The City of Los Angeles eventually took over the older building in 1973, but it fell into disuse. When the National Museum was incorporated in 1985, the City offered to lease the building to the Museum for $1 a year. However, major upgrades were required before it was reopened to the public in May of 1992.
"We are very grateful to the S. Mark Taper Foundation for this grant which allows the Japanese American National Museum to maintain our Historic Building," said Akemi Kikumura Yano, President and CEO of the National Museum. "When the Museum first opened in 1992, we acknowledged that this former Buddhist temple building was the largest artifact in our collection. So much history has taken place in this structure: weddings; funerals; community gatherings. For many Japanese Americans, this was the last place they assembled before being forced away from their homes during World War II, and for others, it was first place they returned to after the war. Taking care of this building is important, and thanks to the S. Mark Taper Foundation, we will be able to ensure the windows are in the best shape since 1925."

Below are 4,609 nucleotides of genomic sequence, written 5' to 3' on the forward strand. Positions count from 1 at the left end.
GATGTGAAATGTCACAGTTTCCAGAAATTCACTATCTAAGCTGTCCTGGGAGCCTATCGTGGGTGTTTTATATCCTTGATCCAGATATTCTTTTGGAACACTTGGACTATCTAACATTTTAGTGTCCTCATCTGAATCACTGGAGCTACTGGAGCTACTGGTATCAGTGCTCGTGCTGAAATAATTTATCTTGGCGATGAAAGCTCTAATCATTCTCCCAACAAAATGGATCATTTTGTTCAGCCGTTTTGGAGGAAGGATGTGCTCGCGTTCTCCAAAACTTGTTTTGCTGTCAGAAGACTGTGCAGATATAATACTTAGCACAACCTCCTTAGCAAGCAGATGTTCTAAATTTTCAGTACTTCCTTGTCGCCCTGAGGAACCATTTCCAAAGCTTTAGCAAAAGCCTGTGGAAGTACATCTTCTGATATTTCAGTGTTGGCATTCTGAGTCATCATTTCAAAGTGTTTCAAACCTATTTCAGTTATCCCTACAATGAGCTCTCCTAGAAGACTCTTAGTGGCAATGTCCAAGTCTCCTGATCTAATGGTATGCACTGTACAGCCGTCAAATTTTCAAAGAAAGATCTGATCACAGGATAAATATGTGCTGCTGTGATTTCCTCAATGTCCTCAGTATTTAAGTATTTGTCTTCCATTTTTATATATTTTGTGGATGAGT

With the grant from the Taper Foundation, the National Museum is in the process of obtaining matching funds that will be used solely for the restoration. The windows will have to be removed, so they can be repaired and restored. Scaffolding will be installed during the renovation. National Museum staff has already moved out of the offices into the adjacent Pavilion in preparation for the restoration.